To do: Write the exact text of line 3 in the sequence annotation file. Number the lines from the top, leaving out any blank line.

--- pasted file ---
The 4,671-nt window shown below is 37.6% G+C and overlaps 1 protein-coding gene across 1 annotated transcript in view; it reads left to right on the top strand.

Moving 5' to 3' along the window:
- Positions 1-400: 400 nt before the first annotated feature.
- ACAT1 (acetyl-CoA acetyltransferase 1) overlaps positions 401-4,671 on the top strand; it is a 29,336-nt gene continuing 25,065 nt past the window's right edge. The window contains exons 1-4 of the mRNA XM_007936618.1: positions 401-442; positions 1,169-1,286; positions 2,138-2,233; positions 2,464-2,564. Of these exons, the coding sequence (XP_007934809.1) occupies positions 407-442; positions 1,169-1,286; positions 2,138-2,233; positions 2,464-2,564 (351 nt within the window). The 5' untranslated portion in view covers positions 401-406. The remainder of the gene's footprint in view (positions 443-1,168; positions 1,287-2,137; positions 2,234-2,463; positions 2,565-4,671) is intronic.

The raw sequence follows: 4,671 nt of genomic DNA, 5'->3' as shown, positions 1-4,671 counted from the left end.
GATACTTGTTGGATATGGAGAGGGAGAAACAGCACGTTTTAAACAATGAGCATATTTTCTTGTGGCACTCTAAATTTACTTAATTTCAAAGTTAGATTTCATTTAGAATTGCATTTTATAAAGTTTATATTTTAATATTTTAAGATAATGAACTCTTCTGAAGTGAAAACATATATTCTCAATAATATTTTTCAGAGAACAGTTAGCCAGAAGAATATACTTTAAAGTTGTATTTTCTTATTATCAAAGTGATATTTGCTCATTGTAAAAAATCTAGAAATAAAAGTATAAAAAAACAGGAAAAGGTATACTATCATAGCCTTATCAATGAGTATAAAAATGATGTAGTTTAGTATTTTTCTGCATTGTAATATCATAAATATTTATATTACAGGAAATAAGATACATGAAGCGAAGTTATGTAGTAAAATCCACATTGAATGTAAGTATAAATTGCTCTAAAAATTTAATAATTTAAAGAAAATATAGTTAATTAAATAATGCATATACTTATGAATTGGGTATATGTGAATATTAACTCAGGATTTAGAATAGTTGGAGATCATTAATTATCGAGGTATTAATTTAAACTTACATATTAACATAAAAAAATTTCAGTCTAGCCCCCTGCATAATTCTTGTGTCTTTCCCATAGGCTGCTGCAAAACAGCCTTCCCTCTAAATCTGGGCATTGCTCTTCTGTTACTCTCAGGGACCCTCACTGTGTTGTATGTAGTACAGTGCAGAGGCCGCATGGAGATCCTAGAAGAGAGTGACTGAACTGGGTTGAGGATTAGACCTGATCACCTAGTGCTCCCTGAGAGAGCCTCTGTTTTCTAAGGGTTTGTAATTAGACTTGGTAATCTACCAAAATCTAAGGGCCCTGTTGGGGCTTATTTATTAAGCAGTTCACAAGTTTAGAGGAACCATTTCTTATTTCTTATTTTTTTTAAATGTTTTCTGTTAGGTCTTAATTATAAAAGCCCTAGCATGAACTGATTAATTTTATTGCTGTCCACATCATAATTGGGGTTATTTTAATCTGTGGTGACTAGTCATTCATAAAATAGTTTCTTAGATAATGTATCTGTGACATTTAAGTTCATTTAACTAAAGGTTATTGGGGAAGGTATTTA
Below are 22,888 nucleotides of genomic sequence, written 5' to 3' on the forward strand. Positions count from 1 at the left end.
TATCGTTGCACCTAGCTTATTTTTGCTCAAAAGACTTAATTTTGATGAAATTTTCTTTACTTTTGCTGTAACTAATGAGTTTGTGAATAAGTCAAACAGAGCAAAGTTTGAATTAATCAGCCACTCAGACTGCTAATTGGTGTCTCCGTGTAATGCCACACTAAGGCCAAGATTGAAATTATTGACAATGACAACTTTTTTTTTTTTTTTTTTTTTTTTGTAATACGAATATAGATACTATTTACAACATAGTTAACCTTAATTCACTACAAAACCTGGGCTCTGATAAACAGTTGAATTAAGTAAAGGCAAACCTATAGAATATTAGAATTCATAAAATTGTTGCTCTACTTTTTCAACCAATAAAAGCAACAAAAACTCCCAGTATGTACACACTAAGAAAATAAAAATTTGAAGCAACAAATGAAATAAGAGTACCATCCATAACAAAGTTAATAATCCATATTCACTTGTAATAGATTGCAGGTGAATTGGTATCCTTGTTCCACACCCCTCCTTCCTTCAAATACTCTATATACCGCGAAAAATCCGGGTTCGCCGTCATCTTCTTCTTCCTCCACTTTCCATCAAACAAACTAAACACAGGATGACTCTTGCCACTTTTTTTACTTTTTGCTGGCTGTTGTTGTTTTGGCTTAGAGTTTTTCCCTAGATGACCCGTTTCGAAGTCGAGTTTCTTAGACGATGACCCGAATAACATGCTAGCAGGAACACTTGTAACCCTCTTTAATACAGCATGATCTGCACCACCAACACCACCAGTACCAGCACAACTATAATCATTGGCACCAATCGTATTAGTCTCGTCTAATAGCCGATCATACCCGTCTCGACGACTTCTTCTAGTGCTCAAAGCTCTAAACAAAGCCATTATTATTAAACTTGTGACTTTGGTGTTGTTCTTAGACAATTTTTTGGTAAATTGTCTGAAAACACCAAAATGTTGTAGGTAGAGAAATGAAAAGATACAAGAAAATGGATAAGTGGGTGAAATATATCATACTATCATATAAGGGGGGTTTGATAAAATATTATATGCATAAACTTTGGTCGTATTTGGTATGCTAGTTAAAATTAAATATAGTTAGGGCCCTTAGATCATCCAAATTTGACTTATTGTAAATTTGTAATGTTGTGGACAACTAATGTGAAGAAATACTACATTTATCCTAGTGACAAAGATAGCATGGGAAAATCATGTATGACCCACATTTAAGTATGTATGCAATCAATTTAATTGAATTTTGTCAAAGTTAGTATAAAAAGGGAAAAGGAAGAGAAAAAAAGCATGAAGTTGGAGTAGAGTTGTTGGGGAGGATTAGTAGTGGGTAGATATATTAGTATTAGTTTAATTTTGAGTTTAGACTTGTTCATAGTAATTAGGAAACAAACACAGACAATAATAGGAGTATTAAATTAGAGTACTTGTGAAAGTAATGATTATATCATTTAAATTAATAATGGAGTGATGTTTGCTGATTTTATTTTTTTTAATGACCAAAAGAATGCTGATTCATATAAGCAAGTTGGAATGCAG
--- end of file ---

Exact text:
- Positions 1-400: 400 nt before the first annotated feature.